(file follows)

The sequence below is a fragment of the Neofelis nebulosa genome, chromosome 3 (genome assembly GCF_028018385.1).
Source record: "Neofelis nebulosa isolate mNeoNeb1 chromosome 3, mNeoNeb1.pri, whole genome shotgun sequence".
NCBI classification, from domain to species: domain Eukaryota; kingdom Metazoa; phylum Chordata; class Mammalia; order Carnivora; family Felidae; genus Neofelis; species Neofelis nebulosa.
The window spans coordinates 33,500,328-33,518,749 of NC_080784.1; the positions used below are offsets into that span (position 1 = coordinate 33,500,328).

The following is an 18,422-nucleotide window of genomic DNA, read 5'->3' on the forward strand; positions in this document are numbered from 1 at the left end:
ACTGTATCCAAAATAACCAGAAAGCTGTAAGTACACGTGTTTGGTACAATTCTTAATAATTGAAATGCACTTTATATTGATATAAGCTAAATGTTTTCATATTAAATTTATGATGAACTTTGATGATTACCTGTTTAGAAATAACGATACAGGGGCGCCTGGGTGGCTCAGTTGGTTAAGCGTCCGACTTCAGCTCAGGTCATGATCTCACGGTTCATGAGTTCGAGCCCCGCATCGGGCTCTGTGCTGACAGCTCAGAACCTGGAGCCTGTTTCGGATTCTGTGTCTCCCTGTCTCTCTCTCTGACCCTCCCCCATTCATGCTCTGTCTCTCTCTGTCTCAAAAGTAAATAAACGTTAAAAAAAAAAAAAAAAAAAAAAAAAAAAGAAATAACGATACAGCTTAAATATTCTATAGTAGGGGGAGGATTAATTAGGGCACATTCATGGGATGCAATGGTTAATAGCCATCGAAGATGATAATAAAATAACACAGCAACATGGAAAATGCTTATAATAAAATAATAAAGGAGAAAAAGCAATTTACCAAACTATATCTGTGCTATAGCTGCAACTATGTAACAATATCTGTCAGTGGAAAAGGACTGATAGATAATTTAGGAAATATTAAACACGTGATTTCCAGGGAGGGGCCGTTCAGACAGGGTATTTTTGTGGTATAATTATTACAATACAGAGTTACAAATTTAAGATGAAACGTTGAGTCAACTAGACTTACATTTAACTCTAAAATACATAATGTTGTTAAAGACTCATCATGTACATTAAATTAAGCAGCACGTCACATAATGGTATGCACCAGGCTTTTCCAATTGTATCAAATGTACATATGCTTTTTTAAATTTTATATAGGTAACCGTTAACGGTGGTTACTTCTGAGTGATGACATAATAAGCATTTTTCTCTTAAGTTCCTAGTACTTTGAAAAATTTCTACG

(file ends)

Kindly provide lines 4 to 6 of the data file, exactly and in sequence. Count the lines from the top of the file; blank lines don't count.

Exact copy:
The window spans coordinates 33,500,328-33,518,749 of NC_080784.1; the positions used below are offsets into that span (position 1 = coordinate 33,500,328).

The following is an 18,422-nucleotide window of genomic DNA, read 5'->3' on the forward strand; positions in this document are numbered from 1 at the left end:
ACTGTATCCAAAATAACCAGAAAGCTGTAAGTACACGTGTTTGGTACAATTCTTAATAATTGAAATGCACTTTATATTGATATAAGCTAAATGTTTTCATATTAAATTTATGATGAACTTTGATGATTACCTGTTTAGAAATAACGATACAGGGGCGCCTGGGTGGCTCAGTTGGTTAAGCGTCCGACTTCAGCTCAGGTCATGATCTCACGGTTCATGAGTTCGAGCCCCGCATCGGGCTCTGTGCTGACAGCTCAGAACCTGGAGCCTGTTTCGGATTCTGTGTCTCCCTGTCTCTCTCTCTGACCCTCCCCCATTCATGCTCTGTCTCTCTCTGTCTCAAAAGTAAATAAACGTTAAAAAAAAAAAAAAAAAAAAAAAAAAAAGAAATAACGATACAGCTTAAATATTCTATAGTAGGGGGAGGATTAATTAGGGCACATTCATGGGATGCAATGGTTAATAGCCATCGAAGATGATAATAAAATAACACAGCAACATGGAAAATGCTTATAATAAAATAATAAAGGAGAAAAAGCAATTTACCAAACTATATCTGTGCTATAGCTGCAACTATGTAACAATATCTGTCAGTGGAAAAGGACTGATAGATAATTTAGGAAATATTAAACACGTGATTTCCAGGGAGGGGCCGTTCAGACAGGGTATTTTTGTGGTATAATTATTACAATACAGAGTTACAAATTTAAGATGAAACGTTGAGTCAACTAGACTTACATTTAACTCTAAAATACATAATGTTGTTAAAGACTCATCATGTACATTAAATTAAGCAGCACGTCACATAATGGTATGCACCAGGCTTTTCCAATTGTATCAAATGTACATATGCTTTTTTAAATTTTATATAGGTAACCGTTAACGGTGGTTACTTCTGAGTGATGACATAATAAGCATTTTTCTCTTAAGTTCCTAGTACTTTGAAAAATTTCTACG